We are approaching the tallest of the cliffs, Cabo Girão, and Nick is on the alert. So are the sea birds. “It’s a good spot, this. We call it Marlin Alley. It’s where the waters that stream around the island meet. The bait fish gather here, and then so do the predators. We often pick up a dolphin on the light rod.” Normally the weather comes from the north-east in this season and the seas along the southern coast are calm, but today there is a queasy swell rolling from the west, which makes it hard to move when the reel of the light rod starts to sing. I grab the rod and wind, expecting a dorado to fight back, but something is not right. As I pump the rod, one of the birds following the boat is pulled down into the water. Its wing has become entangled in the line. I land, and release, a shearwater.

Saturday 1400 I don’t have the stomach for lunch. I climb up to the flying bridge for some air and a chat with Aníbal. He’s had word that one of the other boats has had a bite on the seam between the green and the blue water, but a bite is not a hook-up is not a landed fish. We stay further out, where the birds are sitting on the water. We scan the sea for any sign of diving birds, or nervous water, or jumping baitfish. Nothing. Whales and dolphins are often seen around the island. I fix on the trail of bubbles the lures leave in the water and rehearse in my mind how I’d get down the ladder and to the chair.

Saturday 1600 Still rehearsing. We have turned for home and wallow in the following swell. The time to catch a fish is now. Or maybe inattention is the answer, a reverie that drifts on unbroken until we come to the end of the day’s opportunities. Of the six boats that have been out, not one has caught a marlin.

Saturday 2000 The ground is still moving a little when I arrive at the Cliff Bay Hotel. I feel tired after a day on the edge of my seat, but a glass of poncha, the local rum-based tipple, restores me for dinner in Il Gallo d’Oro, Madeira’s newly Michelin-starred restaurant. The prawn and pesto minestrone is covered with a puff pastry crust; the poached pear is accompanied by a glass of Bual, rich and raisiny.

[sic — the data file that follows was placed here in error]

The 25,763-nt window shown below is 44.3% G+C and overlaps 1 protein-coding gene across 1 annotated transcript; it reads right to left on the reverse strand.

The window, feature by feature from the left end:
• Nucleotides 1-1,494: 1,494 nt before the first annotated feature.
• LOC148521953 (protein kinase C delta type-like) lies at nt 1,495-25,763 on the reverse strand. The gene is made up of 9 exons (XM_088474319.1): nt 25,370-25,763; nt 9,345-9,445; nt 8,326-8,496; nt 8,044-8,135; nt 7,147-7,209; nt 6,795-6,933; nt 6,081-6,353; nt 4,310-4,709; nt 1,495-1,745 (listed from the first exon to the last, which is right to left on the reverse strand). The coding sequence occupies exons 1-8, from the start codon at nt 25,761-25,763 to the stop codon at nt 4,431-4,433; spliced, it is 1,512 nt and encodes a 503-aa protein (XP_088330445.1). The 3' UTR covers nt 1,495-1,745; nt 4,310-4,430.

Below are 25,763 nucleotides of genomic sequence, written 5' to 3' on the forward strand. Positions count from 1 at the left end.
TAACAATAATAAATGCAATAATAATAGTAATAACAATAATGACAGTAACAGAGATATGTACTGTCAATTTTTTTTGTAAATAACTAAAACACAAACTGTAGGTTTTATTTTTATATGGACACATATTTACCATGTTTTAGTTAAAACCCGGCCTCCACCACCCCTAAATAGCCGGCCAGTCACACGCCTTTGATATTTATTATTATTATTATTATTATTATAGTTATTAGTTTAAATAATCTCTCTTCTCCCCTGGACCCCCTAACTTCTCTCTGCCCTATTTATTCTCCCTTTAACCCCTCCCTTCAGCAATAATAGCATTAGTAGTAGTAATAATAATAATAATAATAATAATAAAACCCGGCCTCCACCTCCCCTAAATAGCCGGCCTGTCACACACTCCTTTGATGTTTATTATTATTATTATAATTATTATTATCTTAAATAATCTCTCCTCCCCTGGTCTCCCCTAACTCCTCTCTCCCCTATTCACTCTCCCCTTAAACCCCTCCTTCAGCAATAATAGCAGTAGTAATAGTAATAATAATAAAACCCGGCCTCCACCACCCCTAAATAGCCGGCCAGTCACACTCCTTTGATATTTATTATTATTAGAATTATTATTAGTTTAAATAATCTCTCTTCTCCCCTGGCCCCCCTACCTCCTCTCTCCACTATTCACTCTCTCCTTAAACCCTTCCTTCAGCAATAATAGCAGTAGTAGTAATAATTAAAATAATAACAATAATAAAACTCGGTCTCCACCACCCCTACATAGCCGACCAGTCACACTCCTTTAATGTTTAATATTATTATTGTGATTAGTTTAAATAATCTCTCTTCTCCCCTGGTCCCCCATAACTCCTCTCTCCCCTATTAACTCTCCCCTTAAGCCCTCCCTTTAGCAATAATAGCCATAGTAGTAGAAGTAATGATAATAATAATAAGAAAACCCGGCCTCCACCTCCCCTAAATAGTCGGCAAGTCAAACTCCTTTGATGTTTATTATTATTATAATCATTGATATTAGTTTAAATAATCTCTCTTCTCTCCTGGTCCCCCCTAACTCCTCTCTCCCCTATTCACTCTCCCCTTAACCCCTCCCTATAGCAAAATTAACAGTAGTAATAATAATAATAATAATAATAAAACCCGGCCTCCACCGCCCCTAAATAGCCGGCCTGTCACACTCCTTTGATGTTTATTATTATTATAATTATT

Sunday 0900 I have one more chance to catch a marlin, one more morning out on the water, one more run along Marlin Alley. I look at the fighting chair and visualise what I have to do to get into position to take on a monster. The weather has not improved but the water looks good, says Nick, and all our senses sharpen as we approach the choppy water below Cabo Girão. The birds are waiting too, and several swoop in to inspect our lures. One shearwater drops down and tangles its wing in the middle line. It is all we catch, and I can’t deny I’m disappointed.

Sunday 1230 Back at the dock, we’re joined for a couple of beers by Olly and Ian. Olly has been bitten by the big-game bug, but he had a tough initiation. It wasn’t until his 13th sortie that he caught his first marlin; it weighed over 1,100lb. Ian will be going out on the Balancal tomorrow for his first try. Jonathan takes me for a commiserative lunch at the Café do Museu, in the main square in Funchal, and tells me of the day he caught three huge blues, with a combined weight approaching 2,500lb: “It goes like that. They seem to come in waves.” I had a Madeiran speciality, tongue stew. I didn’t want anything more to do with fish or waves.

Sunday 1830 At the stopover in Lisbon on the way back, I have plenty of time to ask myself if I had unreasonable expectations of my day-and-a-half fishing. But what was reasonable? Nick had said that he expected two to three bites every day he went out, at least one of which should result in a hook-up, and then with some luck for the angler and the skill of the crew, a hooked fish would become a fish brought alongside, measured and released. I had just been unlucky, he said. Among all the boats fishing over those two days, there had only been one bite.

My doubts extend into Monday, but that evening there’s a message waiting on my answering machine. It’s Jonathan. His tone sounds both excited and apologetic. Ian has caught a marlin, probably the biggest taken so far this season. Over 1,000lb. The tape measure wasn’t long enough to get its exact length… With monsters like that in the water, all I can do is bear my disappointment stoically. But imagine what this Madeiran angler is feeling: two weeks after my visit, on July 4, the Blue Marlin World Cup takes place at multiple locations and time zones from Fiji west to Hawaii. (I follow it avidly on Twitter.) It seems that no qualifying fish, over 500lb, has been caught this side of the date line. As dusk sweeps across the western Pacific, news comes in of a 595lb fish taken off Madeira. It is the leader for six hours, until a 17-year-old angler in Bermuda lands a blue of 865lb. First prize this year is over $340,000. Second prize is – nothing.